Idealism as a Practical Creed: Being the Lectures on Philosophy and Modern Life Delivered Before the University of Sydney

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J. Maclehose, 1909 - Idealism - 299 pages
 

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Page 144 - For he shall grow up before him as a tender plant, And as a root out of a dry ground. He hath no form nor comeliness; And when we shall see him, there is no beauty that we should desire him.
Page 134 - Nor less I deem that there are Powers Which of themselves our minds impress; That we can feed this mind of ours In a wise passiveness.
Page 216 - It is a partnership in all science ; a partnership in all art ; a partnership in every virtue, and in all perfection. As the ends of such a partnership cannot be obtained in many generations, it becomes a partnership not only between those who are living, but between those who are living, those who are dead, and those who are to be born.
Page 192 - Therefore I summon age To grant youth's heritage, Life's struggle having so far reached its term: Thence shall I pass, approved A man, for aye removed From the developed brute; a god though in the germ.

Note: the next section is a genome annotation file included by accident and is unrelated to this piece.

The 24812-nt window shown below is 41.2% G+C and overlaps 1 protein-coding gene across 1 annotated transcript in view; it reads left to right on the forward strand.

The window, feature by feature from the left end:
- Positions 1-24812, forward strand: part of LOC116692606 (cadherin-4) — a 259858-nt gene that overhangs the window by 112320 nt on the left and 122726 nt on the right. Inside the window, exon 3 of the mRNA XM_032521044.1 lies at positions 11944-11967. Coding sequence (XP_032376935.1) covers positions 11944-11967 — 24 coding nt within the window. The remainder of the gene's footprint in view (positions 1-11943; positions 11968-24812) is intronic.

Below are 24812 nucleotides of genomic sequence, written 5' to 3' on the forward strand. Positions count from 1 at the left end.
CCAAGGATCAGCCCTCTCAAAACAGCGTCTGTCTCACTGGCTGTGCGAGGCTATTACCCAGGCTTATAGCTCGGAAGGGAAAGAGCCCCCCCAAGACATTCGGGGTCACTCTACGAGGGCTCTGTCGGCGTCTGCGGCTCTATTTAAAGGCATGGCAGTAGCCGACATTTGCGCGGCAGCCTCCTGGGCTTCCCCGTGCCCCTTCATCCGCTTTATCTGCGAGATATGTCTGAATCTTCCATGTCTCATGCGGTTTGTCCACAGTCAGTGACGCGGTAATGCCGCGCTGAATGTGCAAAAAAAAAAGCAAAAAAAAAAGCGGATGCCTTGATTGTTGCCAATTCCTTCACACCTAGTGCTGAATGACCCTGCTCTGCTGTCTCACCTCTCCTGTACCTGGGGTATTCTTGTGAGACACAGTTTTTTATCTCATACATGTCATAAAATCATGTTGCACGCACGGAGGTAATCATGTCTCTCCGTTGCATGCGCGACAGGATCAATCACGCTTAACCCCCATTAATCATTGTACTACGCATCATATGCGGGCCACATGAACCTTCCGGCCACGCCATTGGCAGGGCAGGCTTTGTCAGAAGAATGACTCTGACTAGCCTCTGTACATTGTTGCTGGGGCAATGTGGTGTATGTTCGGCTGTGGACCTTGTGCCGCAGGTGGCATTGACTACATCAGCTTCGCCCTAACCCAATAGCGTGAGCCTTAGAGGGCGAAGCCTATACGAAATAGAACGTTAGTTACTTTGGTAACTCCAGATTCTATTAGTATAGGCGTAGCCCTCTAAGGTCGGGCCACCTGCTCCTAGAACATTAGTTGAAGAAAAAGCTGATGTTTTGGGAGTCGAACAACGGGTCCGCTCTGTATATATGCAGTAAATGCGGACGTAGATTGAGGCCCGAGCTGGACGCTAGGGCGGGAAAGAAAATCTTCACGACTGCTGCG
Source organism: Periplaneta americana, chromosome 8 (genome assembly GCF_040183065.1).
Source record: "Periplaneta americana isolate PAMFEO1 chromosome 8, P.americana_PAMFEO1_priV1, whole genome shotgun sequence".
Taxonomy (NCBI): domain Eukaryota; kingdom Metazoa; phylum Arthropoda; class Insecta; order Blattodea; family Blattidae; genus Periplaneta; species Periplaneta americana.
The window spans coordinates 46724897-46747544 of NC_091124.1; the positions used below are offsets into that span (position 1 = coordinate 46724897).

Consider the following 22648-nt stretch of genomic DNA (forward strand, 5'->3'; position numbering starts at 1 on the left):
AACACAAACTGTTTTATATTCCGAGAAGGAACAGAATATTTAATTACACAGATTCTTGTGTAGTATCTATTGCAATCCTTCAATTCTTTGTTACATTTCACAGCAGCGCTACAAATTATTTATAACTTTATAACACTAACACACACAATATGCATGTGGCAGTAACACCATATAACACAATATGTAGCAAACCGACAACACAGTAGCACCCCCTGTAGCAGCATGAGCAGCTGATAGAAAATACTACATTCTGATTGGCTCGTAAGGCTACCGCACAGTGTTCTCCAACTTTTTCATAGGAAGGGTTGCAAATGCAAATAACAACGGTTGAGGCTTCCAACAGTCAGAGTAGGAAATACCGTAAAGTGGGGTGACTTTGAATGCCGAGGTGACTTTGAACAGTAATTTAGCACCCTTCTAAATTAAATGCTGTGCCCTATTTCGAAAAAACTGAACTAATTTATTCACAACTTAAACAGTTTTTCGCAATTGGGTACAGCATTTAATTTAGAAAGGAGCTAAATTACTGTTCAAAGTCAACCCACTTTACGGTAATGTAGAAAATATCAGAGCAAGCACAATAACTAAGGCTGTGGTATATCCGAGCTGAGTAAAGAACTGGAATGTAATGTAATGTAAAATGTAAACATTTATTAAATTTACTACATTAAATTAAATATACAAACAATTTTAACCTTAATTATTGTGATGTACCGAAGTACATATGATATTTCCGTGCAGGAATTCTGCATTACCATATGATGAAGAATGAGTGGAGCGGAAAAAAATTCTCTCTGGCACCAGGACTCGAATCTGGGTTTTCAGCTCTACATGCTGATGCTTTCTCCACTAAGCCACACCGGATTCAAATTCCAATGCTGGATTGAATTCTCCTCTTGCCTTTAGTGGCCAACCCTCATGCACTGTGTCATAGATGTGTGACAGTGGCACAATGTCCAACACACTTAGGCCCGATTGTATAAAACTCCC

Page 201 - Poetry is the most philosophic of all writing; it is so; its object is truth, not individual and local but general, and operative, not standing upon external testimony but carried alive into the heart by passion — truth which is its own testimony, which gives competence and confidence to the tribunal to which it appeals, and receives them from the same tribunal.
Page 173 - The historical decoration was purposely of no more importance than a background requires; and my stress lay on the incidents in the development of a soul: little else is worth study.
Page 136 - Sea that bares her bosom to the moon; The winds that will be howling at all hours, And are up-gathered now like sleeping flowers; For this, for everything, we are out of tune; It moves us not.
Page 120 - Two men I honour, and no third. First, the toilworn Craftsman that with earth-made Implement laboriously conquers the earth, and makes her man's. Venerable to me is the hard Hand; crooked, coarse; wherein notwithstanding lies a cunning virtue indefeasibly royal, as of the Sceptre of this Planet.
Page 169 - How divine, The liberty, for frail, for mortal man, To roam at large among unpeopled glens And mountainous retirements, only trod By devious footsteps ; regions consecrate To oldest time ! and, reckless of the storm That keeps the raven quiet in her nest, Be as a presence or a motion — one Among the many there...
Page 149 - Ocean and earth, the solid frame of earth And ocean's liquid mass, in gladness lay Beneath him : — Far and wide the clouds were touched, And in their silent faces could he read Unutterable love. Sound needed none, Nor any voice of joy ; his spirit drank The spectacle : sensation, soul, and form All melted into him ; they swallowed up His animal being ; in them did he live, And by them did he live ; they were his life.

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